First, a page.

This year's Oscar nominations have caused quite a stir. Some of the most heated reactions centered around Barbie's Greta Gerwig and Margot Robbie, who were omitted from the Best Director and Best Actress fields, respectively. Like much of the Internet, Ryan Gosling—who earned a nod for Best Supporting Actor—had some choice words for the Academy.
“But there is no Ken without Barbie, and there is no Barbie movie without Greta Gerwig and Margot Robbie, the two people most responsible for this history-making, globally-celebrated film,” Gosling wrote in a statement. “To say that I’m disappointed that they are not nominated for their respective categories would be an understatement. Their work should be recognized along with the other very deserving nominees.”
Though Gerwig and Robbie were shut out of the Best Director and Best Actress categories, Barbie is still a frontrunner in the competition. The film received eight nominations in total, including Best Picture, Best Supporting Actor, Best Supporting Actress Best Adapted Screenplay (which Gerwig was nominated for alongside her husband, Noah Baumbach), Best Production Design, Best Costume Design, and two nods for Best Original Song, celebrating the tracks “I’m Just Ken,” by Mark Ronson and Andrew Wyatt, and “What Was I Made For” by Billie Eilish and Finneas O’Connell.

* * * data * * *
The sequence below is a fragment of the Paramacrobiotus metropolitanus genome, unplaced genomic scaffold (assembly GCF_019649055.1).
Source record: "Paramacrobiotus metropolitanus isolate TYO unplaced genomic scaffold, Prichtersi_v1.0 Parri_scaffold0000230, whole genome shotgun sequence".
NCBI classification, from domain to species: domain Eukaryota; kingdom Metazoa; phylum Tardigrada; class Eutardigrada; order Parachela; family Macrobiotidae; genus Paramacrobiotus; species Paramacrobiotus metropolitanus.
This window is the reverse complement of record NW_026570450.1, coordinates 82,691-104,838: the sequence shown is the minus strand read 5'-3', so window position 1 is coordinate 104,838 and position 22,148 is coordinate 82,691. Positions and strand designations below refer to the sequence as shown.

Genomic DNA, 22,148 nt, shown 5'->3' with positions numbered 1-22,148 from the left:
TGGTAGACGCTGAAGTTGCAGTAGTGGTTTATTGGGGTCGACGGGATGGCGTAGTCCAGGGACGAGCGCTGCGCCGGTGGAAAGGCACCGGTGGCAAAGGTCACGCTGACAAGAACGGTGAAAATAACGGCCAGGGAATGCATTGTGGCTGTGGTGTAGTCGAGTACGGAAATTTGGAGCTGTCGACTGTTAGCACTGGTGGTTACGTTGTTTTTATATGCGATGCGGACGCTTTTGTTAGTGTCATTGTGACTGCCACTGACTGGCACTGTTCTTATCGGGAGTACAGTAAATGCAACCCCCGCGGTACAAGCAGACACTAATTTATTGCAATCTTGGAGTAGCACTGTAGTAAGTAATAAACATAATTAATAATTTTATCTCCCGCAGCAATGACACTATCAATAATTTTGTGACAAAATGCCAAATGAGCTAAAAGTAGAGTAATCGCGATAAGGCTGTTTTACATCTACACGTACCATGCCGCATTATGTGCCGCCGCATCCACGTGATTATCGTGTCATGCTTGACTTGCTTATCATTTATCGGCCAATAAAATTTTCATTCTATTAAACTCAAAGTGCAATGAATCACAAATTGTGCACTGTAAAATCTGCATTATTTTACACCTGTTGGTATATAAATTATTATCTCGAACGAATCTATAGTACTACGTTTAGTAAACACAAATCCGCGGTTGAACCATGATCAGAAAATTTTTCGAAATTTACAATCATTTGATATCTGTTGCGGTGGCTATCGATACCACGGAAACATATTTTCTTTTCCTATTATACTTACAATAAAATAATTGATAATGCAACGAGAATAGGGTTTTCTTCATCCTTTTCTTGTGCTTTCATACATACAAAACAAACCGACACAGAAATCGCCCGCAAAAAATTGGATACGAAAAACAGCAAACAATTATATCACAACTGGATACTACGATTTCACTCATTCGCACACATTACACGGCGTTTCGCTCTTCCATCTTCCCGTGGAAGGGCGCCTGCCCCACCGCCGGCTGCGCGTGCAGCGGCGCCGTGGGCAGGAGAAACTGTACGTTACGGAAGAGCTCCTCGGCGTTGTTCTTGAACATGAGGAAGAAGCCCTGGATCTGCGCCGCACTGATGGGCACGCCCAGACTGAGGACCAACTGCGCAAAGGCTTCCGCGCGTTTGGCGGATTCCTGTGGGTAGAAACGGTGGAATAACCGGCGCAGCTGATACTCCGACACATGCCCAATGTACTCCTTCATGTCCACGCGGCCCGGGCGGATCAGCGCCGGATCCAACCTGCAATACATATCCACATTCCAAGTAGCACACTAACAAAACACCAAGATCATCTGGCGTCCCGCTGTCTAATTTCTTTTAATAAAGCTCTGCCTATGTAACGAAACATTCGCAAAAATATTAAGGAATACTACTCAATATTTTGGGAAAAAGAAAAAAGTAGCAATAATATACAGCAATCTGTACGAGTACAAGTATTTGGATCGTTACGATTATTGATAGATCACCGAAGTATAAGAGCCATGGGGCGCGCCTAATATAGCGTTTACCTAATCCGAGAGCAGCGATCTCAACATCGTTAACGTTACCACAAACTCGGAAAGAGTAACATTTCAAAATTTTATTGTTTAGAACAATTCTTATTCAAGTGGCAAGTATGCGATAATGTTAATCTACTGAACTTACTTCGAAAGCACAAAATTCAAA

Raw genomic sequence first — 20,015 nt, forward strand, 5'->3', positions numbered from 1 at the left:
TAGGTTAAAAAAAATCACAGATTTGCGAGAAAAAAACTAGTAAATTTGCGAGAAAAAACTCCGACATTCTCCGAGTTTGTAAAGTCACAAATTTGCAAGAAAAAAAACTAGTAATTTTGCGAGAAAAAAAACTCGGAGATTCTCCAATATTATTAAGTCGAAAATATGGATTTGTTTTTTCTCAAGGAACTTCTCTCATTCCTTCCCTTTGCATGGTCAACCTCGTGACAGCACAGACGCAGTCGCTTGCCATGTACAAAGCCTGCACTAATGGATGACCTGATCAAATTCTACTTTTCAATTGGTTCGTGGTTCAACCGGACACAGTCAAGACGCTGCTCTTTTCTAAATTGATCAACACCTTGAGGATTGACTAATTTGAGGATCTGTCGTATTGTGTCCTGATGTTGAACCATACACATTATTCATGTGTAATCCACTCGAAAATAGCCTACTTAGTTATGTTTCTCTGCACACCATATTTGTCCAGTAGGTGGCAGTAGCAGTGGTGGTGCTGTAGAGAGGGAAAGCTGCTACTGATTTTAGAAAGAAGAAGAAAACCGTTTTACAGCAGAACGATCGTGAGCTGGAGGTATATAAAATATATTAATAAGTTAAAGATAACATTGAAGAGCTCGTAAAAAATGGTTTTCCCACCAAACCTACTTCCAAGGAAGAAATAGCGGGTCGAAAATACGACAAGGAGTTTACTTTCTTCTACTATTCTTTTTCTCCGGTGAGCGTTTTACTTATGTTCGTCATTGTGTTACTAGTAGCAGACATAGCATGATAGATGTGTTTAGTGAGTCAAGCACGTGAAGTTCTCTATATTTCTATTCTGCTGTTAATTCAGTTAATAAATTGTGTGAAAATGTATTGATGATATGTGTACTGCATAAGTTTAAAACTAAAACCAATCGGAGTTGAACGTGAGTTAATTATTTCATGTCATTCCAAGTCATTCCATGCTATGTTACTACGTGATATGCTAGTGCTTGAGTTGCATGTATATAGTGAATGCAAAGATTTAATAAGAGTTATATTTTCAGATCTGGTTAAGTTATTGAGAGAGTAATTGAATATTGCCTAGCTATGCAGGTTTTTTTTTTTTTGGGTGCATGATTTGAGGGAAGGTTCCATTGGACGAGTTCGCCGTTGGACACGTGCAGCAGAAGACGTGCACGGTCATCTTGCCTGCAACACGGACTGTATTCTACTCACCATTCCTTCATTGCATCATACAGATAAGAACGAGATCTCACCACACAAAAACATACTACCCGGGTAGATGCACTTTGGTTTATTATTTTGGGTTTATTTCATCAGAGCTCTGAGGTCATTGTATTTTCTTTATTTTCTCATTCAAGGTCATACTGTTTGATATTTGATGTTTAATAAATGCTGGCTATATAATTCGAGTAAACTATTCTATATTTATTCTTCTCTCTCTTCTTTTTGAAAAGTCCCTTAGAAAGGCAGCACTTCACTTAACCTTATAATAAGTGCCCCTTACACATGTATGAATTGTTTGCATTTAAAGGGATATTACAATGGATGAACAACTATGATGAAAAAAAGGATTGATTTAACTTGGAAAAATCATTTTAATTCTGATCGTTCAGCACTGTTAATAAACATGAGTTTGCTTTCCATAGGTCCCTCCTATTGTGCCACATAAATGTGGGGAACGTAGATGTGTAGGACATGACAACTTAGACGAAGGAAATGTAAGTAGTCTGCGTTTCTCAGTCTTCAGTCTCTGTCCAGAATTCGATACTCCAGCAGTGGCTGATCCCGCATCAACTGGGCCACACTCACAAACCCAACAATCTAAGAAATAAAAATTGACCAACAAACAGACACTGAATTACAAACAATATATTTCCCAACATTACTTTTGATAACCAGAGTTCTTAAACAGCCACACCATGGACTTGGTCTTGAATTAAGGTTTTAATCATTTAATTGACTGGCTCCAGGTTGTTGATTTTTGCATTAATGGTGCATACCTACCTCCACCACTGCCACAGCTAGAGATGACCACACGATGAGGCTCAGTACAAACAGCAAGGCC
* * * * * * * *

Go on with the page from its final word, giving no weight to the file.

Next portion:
The only other films that received such widespread praise were Christopher Nolan’s Oppenheimer, which earned 13 nominations, and the Emma Stone-led Poor Things, which nabbed 11 nominations. You know what? I don’t think that’s so bad! Sure, it would have been nice if Gerwig and Robbie were recognized in the Best Actress and Best Director categories but their work in Barbie has hardly gone unnoticed—unlike the achievements of other great films that weren’t recognized at all. Where is Greta Lee's nomination for Past Lives? What about the powerhouse performances in May December? Or Zac Efron's turn in The Iron Claw?
There are snubs every year. Sometimes, they’re small—and sometimes, they’re so egregious that they make you question the Academy’s entire voting body. This year, Barbie bore the brunt of some subjective decision-making and still managed to snag eight nominations. That’s not too shabby, people.
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